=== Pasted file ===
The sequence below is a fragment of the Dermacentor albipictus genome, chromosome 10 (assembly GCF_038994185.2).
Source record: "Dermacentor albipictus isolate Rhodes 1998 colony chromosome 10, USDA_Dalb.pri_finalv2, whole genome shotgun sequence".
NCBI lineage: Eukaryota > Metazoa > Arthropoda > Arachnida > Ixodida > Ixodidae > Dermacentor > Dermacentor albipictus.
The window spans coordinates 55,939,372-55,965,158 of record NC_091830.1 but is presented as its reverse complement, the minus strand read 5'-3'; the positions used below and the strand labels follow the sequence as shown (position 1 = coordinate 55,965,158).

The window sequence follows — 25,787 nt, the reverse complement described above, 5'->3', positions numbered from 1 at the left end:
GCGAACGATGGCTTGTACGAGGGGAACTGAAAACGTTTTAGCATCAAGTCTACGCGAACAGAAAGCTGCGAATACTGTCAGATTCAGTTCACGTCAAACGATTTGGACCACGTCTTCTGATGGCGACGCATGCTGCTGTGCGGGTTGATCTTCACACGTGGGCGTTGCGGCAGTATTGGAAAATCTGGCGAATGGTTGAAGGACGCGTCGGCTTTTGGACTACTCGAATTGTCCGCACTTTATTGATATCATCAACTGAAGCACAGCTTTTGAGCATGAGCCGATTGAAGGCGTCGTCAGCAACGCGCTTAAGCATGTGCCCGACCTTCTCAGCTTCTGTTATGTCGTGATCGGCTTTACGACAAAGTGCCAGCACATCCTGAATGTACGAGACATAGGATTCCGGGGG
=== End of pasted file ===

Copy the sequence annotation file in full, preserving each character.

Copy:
The sequence below is a fragment of the Dermacentor albipictus genome, chromosome 10 (assembly GCF_038994185.2).
Source record: "Dermacentor albipictus isolate Rhodes 1998 colony chromosome 10, USDA_Dalb.pri_finalv2, whole genome shotgun sequence".
NCBI lineage: Eukaryota > Metazoa > Arthropoda > Arachnida > Ixodida > Ixodidae > Dermacentor > Dermacentor albipictus.
The window spans coordinates 55,939,372-55,965,158 of record NC_091830.1 but is presented as its reverse complement, the minus strand read 5'-3'; the positions used below and the strand labels follow the sequence as shown (position 1 = coordinate 55,965,158).

The window sequence follows — 25,787 nt, the reverse complement described above, 5'->3', positions numbered from 1 at the left end:
GCGAACGATGGCTTGTACGAGGGGAACTGAAAACGTTTTAGCATCAAGTCTACGCGAACAGAAAGCTGCGAATACTGTCAGATTCAGTTCACGTCAAACGATTTGGACCACGTCTTCTGATGGCGACGCATGCTGCTGTGCGGGTTGATCTTCACACGTGGGCGTTGCGGCAGTATTGGAAAATCTGGCGAATGGTTGAAGGACGCGTCGGCTTTTGGACTACTCGAATTGTCCGCACTTTATTGATATCATCAACTGAAGCACAGCTTTTGAGCATGAGCCGATTGAAGGCGTCGTCAGCAACGCGCTTAAGCATGTGCCCGACCTTCTCAGCTTCTGTTATGTCGTGATCGGCTTTACGACAAAGTGCCAGCACATCCTGAATGTACGAGACATAGGATTCCGGGGG